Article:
This course provides an introduction to Women's Studies, a discipline which documents and analyzes the experience and contributions of women from a global and historical perspective. Students will be introduced to the core principles of the discipline of women's studies. In addition, the course will examine key issues of research and analysis in women's studies, including: social construction of sex and gender, patriarchy and the origins of female subordination, and women's activism and social change initiatives.

WOST 3001 (3CR)
Format: lecture 3 hours
Prereq: WOST 2001; or permission of the instructor
This course provides a comparative and critical analysis of various feminist theories developed as explanatory frameworks for the understanding of the gender divisions within society. The course will review major feminist critiques of conventional approaches, and will offer an introduction to feminist thought. Theories examined include uniquely feminist theories such as radical feminism and cultural feminism, as well as feminist modifications of traditional social and political theories. Attention is given to perspectives which emerge from the diversity of women's lives.

WOST 3021 (3CR)
Format: lecture 3 hours
Prereq: WOST 2001, 3001; or permission of the instructor
This course examines feminist critiques and strategies relating to the construction of knowledge and research methodologies, with particular attention to both historical and contemporary debates on significant research issues. Students will be introduced to the methods, techniques, and ethics involved in feminist research and analysis. The emphasis is both theoretical and practical: students will therefore engage in the process of assessing and performing feminist research.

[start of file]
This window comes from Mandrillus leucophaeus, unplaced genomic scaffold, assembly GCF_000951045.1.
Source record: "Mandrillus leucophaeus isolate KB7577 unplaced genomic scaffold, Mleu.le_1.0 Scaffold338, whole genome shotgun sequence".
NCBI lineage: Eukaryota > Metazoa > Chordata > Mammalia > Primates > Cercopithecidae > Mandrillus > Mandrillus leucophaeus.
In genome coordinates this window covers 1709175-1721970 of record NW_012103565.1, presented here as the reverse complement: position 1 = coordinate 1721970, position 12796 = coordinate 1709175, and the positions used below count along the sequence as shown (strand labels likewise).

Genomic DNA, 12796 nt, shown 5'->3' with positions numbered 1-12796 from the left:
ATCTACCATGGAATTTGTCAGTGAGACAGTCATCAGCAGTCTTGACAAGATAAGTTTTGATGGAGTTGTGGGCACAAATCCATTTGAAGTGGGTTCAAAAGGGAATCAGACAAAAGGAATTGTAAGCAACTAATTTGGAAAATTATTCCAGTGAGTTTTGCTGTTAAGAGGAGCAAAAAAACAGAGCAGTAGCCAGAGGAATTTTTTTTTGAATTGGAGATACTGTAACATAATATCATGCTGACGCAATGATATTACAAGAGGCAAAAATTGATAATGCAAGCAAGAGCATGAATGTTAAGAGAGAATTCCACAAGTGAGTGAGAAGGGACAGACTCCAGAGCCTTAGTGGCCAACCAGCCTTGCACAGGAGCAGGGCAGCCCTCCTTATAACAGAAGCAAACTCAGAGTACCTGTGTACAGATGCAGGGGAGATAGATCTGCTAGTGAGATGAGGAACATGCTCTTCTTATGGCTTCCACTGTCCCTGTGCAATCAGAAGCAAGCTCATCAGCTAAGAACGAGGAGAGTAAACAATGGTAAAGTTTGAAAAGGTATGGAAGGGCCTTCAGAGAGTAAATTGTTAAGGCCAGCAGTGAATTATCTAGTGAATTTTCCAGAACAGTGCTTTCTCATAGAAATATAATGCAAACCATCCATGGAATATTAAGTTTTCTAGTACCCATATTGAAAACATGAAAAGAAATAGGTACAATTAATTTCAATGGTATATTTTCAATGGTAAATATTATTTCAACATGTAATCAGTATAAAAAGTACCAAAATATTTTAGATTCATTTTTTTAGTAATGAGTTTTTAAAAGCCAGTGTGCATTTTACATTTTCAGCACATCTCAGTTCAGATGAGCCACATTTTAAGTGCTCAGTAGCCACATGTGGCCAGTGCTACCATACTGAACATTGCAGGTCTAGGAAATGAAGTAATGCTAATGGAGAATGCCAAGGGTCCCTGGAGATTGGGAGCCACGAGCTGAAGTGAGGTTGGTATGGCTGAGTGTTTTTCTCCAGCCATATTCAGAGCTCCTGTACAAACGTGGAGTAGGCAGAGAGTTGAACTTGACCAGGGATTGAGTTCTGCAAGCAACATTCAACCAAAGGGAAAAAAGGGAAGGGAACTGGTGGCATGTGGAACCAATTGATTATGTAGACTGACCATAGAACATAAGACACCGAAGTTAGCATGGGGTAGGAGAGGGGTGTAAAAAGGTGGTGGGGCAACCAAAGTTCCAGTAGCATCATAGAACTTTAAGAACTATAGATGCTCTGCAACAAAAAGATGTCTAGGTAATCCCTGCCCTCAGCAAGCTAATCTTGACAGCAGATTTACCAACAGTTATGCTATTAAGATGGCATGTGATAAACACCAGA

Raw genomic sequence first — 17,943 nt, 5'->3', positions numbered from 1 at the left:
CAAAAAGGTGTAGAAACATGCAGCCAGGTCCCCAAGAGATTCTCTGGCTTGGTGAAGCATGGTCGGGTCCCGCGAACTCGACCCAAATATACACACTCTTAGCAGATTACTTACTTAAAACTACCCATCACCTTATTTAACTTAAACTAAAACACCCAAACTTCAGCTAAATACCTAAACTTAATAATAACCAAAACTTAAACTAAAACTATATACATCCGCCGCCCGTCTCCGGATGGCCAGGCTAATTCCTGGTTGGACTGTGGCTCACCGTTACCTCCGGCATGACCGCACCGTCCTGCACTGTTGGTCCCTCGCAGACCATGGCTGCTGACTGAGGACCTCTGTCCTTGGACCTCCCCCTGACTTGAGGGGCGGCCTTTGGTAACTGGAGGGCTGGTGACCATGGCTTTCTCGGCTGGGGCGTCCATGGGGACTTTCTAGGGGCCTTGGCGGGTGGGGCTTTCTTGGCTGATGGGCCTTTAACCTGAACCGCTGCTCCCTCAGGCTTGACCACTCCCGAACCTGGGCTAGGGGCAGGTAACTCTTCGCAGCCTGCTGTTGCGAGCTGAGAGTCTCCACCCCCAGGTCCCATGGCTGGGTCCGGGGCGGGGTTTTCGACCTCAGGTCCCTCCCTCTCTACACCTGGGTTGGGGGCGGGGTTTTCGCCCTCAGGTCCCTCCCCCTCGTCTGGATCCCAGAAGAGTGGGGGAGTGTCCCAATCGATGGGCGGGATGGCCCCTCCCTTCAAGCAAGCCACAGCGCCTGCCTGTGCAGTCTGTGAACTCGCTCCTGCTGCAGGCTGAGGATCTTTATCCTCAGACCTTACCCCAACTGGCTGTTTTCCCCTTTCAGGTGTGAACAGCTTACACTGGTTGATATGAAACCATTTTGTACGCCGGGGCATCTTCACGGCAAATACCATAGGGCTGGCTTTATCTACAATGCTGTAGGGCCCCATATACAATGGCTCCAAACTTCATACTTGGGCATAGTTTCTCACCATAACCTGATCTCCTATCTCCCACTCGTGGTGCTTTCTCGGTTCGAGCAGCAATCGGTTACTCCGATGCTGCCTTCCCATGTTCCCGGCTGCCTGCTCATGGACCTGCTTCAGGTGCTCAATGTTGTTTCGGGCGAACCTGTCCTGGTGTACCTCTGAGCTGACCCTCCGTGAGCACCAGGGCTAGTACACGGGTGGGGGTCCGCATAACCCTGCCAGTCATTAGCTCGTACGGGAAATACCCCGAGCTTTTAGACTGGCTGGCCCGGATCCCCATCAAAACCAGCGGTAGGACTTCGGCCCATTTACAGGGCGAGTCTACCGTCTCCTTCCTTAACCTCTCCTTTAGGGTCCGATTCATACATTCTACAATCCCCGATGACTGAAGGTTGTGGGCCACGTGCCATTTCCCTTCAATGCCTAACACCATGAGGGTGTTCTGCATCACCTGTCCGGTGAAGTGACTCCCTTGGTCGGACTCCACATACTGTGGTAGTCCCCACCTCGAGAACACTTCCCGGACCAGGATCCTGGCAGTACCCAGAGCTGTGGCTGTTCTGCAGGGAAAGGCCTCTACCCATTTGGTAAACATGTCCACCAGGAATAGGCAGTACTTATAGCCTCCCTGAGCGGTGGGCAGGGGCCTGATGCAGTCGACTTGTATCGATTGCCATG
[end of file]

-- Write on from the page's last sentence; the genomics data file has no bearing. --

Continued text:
WOST 4001 (3CR)
Format: lecture 3 hours
Prereq: WOST 2001, 3001, 3021; or permission of the instructor
This course provides an opportunity for students to study in considerable depth and detail selected contemporary issues of feminism in a global context. The course may focus on issues such as the politics of difference, theory and praxis debates, anti-feminist backlash, women and social change, masculinities, and feminist explorations of the body.

WOST 4950/4951 (6/3CR)
Format: Independent Study
Prereq: Permission of the Department/Program Advisor. Students must obtain consent of an instructor who is willing to be a supervisor and must register for the course prior to the last day for change of registration in the term during which the course is being taken.
Note: A program on Independent Study cannot duplicate subject matter covered through regular course offerings.
Note: Students may register for WOST 4950/51 more than once, provided the subject matter differs.
This course permits senior students, under the direction faculty members, to pursue their interest in areas not covered, or not covered in depth, by other courses through a program of independent study.

WOST 1991/2991/3991/4991 (3CR)
Format: Variable
Prereq: Set by the Department/Program when the topic and level are announced
Note: When a Department or Program intends to offer a course under this designation, it must submit course information, normally at least three months in advance, to the Dean.
Note: Students may register for WOST 1991/2991/3991/4991 more than once, provided the subject matter differs.
This course either focuses on topics not covered by the current course offerings in a department or program or offers the opportunity to pilot a course that is being considered for inclusion in the regular program.